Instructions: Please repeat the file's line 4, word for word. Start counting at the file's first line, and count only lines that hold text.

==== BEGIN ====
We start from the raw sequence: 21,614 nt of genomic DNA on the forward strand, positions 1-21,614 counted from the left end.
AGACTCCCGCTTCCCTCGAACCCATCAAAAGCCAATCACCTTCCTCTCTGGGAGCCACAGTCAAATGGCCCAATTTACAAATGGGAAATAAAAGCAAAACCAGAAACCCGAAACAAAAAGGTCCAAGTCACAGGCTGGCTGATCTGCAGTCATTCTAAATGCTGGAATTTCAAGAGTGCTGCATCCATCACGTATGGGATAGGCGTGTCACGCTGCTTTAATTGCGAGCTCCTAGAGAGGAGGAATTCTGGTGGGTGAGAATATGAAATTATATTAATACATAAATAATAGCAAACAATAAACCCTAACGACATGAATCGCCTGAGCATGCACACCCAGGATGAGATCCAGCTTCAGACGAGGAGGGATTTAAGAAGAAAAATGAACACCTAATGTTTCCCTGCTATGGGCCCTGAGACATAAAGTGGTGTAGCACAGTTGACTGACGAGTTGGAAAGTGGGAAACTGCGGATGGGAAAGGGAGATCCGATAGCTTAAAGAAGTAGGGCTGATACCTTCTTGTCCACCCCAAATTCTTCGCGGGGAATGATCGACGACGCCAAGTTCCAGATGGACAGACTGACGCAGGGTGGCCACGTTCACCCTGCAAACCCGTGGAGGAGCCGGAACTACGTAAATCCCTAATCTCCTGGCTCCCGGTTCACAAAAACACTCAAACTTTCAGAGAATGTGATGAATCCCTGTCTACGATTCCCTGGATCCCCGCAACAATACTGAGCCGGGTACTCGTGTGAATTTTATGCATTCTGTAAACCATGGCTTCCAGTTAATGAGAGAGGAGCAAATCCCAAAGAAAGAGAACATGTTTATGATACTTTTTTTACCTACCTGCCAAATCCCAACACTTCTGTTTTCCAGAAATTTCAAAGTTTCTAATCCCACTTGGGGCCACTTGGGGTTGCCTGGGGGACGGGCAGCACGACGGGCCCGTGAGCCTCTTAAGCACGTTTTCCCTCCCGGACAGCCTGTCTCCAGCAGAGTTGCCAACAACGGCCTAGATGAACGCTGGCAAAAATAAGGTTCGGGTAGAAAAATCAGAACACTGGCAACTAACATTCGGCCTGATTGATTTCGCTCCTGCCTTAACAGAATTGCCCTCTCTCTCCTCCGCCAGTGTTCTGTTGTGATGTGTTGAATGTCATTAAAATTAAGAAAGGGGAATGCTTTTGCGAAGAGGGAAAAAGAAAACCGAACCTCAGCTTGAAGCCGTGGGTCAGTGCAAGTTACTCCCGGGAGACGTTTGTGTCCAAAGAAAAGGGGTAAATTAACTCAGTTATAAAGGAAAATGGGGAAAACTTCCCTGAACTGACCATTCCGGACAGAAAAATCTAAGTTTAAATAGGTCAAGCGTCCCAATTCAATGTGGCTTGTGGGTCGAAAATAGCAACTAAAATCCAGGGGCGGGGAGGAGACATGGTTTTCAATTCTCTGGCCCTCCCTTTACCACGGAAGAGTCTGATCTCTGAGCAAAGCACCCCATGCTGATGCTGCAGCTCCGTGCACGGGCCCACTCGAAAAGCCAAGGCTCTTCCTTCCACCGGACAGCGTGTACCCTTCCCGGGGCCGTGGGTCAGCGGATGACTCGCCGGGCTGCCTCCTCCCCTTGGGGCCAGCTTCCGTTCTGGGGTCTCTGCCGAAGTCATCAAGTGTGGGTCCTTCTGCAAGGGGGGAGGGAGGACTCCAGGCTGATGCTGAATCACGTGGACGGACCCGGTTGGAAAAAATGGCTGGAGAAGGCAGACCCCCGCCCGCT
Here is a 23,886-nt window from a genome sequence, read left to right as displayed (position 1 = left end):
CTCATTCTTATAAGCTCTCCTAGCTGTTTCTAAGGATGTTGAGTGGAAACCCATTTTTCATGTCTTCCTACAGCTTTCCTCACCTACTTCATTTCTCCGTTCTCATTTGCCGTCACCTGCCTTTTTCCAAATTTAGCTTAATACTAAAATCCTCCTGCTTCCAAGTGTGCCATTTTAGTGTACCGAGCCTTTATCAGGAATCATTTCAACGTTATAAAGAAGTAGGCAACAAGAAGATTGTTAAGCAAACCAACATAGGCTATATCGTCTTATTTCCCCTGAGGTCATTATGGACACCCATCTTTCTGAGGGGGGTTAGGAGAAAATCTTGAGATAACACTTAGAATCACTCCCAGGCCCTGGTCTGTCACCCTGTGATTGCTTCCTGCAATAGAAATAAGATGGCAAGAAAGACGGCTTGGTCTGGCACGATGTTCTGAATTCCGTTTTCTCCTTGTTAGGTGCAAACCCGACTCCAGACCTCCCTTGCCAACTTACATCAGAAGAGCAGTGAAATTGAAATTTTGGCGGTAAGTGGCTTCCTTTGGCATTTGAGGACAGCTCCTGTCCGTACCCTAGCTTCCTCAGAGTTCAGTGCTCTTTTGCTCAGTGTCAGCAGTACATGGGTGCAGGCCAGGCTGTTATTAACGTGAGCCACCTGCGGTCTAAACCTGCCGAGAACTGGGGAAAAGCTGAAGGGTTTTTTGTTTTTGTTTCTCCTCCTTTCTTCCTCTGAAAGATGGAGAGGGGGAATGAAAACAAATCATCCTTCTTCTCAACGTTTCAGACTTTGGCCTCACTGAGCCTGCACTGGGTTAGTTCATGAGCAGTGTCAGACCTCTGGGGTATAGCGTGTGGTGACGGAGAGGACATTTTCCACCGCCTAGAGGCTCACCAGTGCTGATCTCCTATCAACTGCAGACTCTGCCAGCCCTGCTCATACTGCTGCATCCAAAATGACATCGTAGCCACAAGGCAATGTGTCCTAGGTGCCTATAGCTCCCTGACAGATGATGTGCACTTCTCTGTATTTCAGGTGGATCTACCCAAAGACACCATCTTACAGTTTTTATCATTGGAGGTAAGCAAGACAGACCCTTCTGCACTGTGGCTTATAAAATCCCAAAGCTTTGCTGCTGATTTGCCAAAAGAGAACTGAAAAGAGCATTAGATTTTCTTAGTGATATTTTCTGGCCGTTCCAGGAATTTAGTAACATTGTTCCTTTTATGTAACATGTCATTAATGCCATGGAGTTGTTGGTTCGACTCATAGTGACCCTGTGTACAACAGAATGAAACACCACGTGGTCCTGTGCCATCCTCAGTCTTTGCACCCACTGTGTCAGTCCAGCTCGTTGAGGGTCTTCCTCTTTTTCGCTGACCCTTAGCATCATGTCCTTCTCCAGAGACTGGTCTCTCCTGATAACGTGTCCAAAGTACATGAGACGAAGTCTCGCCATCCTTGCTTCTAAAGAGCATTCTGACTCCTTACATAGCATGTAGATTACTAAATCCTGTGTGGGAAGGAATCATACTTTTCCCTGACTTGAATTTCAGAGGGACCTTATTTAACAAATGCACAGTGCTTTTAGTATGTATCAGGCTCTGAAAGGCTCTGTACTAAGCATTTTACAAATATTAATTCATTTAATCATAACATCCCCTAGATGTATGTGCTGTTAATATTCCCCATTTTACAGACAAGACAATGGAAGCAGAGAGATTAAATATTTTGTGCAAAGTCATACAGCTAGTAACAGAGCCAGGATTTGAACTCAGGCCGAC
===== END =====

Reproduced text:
CTCATTCTTATAAGCTCTCCTAGCTGTTTCTAAGGATGTTGAGTGGAAACCCATTTTTCATGTCTTCCTACAGCTTTCCTCACCTACTTCATTTCTCCGTTCTCATTTGCCGTCACCTGCCTTTTTCCAAATTTAGCTTAATACTAAAATCCTCCTGCTTCCAAGTGTGCCATTTTAGTGTACCGAGCCTTTATCAGGAATCATTTCAACGTTATAAAGAAGTAGGCAACAAGAAGATTGTTAAGCAAACCAACATAGGCTATATCGTCTTATTTCCCCTGAGGTCATTATGGACACCCATCTTTCTGAGGGGGGTTAGGAGAAAATCTTGAGATAACACTTAGAATCACTCCCAGGCCCTGGTCTGTCACCCTGTGATTGCTTCCTGCAATAGAAATAAGATGGCAAGAAAGACGGCTTGGTCTGGCACGATGTTCTGAATTCCGTTTTCTCCTTGTTAGGTGCAAACCCGACTCCAGACCTCCCTTGCCAACTTACATCAGAAGAGCAGTGAAATTGAAATTTTGGCGGTAAGTGGCTTCCTTTGGCATTTGAGGACAGCTCCTGTCCGTACCCTAGCTTCCTCAGAGTTCAGTGCTCTTTTGCTCAGTGTCAGCAGTACATGGGTGCAGGCCAGGCTGTTATTAACGTGAGCCACCTGCGGTCTAAACCTGCCGAGAACTGGGGAAAAGCTGAAGGGTTTTTTGTTTTTGTTTCTCCTCCTTTCTTCCTCTGAAAGATGGAGAGGGGGAATGAAAACAAATCATCCTTCTTCTCAACGTTTCAGACTTTGGCCTCACTGAGCCTGCACTGGGTTAGTTCATGAGCAGTGTCAGACCTCTGGGGTATAGCGTGTGGTGACGGAGAGGACATTTTCCACCGCCTAGAGGCTCACCAGTGCTGATCTCCTATCAACTGCAGACTCTGCCAGCCCTGCTCATACTGCTGCATCCAAAATGACATCGTAGCCACAAGGCAATGTGTCCTAGGTGCCTATAGCTCCCTGACAGATGATGTGCACTTCTCTGTATTTCAGGTGGATCTACCCAAAGACACCATCTTACAGTTTTTATCATTGGAGGTAAGCAAGACAGACCCTTCTGCACTGTGGCTTATAAAATCCCAAAGCTTTGCTGCTGATTTGCCAAAAGAGAACTGAAAAGAGCATTAGATTTTCTTAGTGATATTTTCTGGCCGTTCCAGGAATTTAGTAACATTGTTCCTTTTATGTAACATGTCATTAATGCCATGGAGTTGTTGGTTCGACTCATAGTGACCCTGTGTACAACAGAATGAAACACCACGTGGTCCTGTGCCATCCTCAGTCTTTGCACCCACTGTGTCAGTCCAGCTCGTTGAGGGTCTTCCTCTTTTTCGCTGACCCTTAGCATCATGTCCTTCTCCAGAGACTGGTCTCTCCTGATAACGTGTCCAAAGTACATGAGACGAAGTCTCGCCATCCTTGCTTCTAAAGAGCATTCTGACTCCTTACATAGCATGTAGATTACTAAATCCTGTGTGGGAAGGAATCATACTTTTCCCTGACTTGAATTTCAGAGGGACCTTATTTAACAAATGCACAGTGCTTTTAGTATGTATCAGGCTCTGAAAGGCTCTGTACTAAGCATTTTACAAATATTAATTCATTTAATCATAACATCCCCTAGATGTATGTGCTGTTAATATTCCCCATTTTACAGACAAGACAATGGAAGCAGAGAGATTAAATATTTTGTGCAAAGTCATACAGCTAGTAACAGAGCCAGGATTTGAACTCAGGCCGAC